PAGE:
In analyzing the issue of whether President Trump can be guilty of obstruction of justice, two distinct questions must be addressed. The first is whether Trump had the constitutional authority to do what he did. The second is, if he acted within his constitutional authority, can his actions be a crime if they were improperly motivated.
The answer to the first question seems beyond dispute now, though some seemed to dispute it in weeks past. As Comey himself testified: “speaking as a legal matter, the president is the head of the executive branch and in theory… and we have important norms against this …[can] direct that anybody can be investigated or anybody not be investigated.” He is correct. As a matter of constitutional law, the president as the head of the executive branch may order the director of the FBI to end his investigation of Michael Flynn and may fire the director for refusing to obey his order. He could also pardon Flynn (as President George H.W. Bush pardoned Caspar Weinberger) thus ending the criminal investigation of Flynn.
Until recently, presidents – from Adams to Jefferson to Lincoln to Roosevelt to Kennedy – played active roles in deciding who to investigate and prosecute. In recent years a tradition had developed under which the FBI and the criminal division of the Justice Department were more independent of the White House. But this tradition did not and could not limit the constitutional authority of the president, especially in the absence of explicit legislation. There is no longer an independent prosecutor statute on the books, so the president retains the authority he had before that statute was enacted. It is clear therefore, that Trump acted within his constitutional authority if he directed Comey to end his investigation of Flynn. It follows from this that he certainly acted within his authority if he merely requested or “hoped” that Comey stand down. And he surely acted within his authority when he fired Comey for disobeying his authorized order or for any other reason. Indeed, Comey himself confirmed the above constitutional principles.
I doubt that those who are making this argument would be doing so if the political shoe were on the other foot—if Hillary Clinton had been elected president and the Republicans who were yelling “lock her up” were investigating the Clintons based on equally vague criteria.
With regard to the second question, some have argued that even if Trump acted within his constitutional authority, he may still have been guilty of obstruction of justice if his actions were “corruptly” motivated or intended. They look to these vague and elastic terms as satisfying the mens rea requirement for crime—the mental element. But this is a dangerous argument that would turn the exercise of a president's constitutional authority into a crime based on what was in the president's mind. Do we really want to give a jury the power to probe the president’s motives and intentions in order to convict him based on what he was thinking rather than what he was doing? Do we want the elected president to be subject to prosecution based on a finding that his constitutionally authorized conduct was “corruptly” motivated or intended? No one who cares about civil liberties should be willing to go down that dangerous road. And I doubt that those who are making this argument would be doing so if the political shoe were on the other foot—if Hillary Clinton had been elected president and the Republicans who were yelling “lock her up” were investigating the Clintons based on equally vague criteria.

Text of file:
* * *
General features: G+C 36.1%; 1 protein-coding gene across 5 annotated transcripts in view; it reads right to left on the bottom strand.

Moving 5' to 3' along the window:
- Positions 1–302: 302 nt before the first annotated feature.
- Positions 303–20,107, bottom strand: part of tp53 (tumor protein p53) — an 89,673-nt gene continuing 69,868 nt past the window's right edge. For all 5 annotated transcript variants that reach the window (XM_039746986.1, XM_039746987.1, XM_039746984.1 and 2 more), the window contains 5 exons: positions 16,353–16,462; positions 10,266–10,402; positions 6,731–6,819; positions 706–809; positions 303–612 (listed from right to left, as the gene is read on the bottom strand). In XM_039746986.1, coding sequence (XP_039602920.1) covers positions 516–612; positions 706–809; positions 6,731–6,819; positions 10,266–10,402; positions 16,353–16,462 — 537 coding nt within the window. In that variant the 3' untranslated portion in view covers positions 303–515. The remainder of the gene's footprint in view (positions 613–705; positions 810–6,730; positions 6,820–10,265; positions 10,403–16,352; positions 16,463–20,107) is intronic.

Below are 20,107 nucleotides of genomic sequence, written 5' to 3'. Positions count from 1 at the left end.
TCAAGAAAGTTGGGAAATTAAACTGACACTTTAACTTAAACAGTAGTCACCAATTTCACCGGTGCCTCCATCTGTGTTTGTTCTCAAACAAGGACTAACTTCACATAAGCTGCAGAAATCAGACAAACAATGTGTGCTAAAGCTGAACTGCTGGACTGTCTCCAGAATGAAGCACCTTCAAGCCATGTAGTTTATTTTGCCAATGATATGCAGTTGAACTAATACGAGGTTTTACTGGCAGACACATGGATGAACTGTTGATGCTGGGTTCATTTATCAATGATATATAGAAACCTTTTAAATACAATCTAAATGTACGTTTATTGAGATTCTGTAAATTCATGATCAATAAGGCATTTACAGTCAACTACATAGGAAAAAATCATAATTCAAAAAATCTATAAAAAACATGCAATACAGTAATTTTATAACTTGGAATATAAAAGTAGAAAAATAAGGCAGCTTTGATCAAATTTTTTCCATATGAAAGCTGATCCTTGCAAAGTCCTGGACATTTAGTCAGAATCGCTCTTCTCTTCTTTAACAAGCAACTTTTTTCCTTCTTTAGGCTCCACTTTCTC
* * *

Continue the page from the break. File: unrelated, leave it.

There is a precedent to look to. And I challenge my critics to distinguish that precedent. The first President Bush pardoned Caspar Weinberger, his Secretary of Defense, and five other individuals who had been indicted or convicted in connection with the Iran-Contra arms deal. The special prosecutor, Lawrence Walsh, was furious, accusing Bush of stifling his ongoing investigation and suggesting that he may have done it to prevent Weinberger or the others from pointing the finger of blame at Bush himself. That was not an obstruction and neither would a pardon of Flynn have been a crime. A president cannot be charged with a crime for properly exercising his constitutional authority. For the same reason President Trump cannot be charged with obstruction for firing Comey, which he had the constitutional authority to do.
The reason that Walsh did not seek to indict or recommend impeachment of Bush is that he understood the obvious constitutional principle that a presidential may not be found guilty of a crime for simply exercising his constitutional power to pardon anyone regardless of his mental state. Obviously if a president accepts a bribe in exchange for a pardon that is a corrupt act, without regard to motive or intent. The same would be true if he destroyed evidence or lied to the FBI. But in the absence of a criminal act, a president cannot be guilty of obstruction of justice for simply exercising his constitutional power to pardon, fire or direct.
I suspect that my critics would better understand and advocate this principle if the political shoe were on the other foot, because it is a salutary and neutral principle consistent with civil liberties and constitutional protections.
Alan M. Dershowitz is Felix Frankfurter Professor of Law, Emeritus, at Harvard Law School and author of, "Trumped Up! How Criminalization of Political Differences Endangers Democracy," which is now available. Follow Alan Dershowitz on Twitter: @AlanDersh Facebook: @AlanMDershowitz.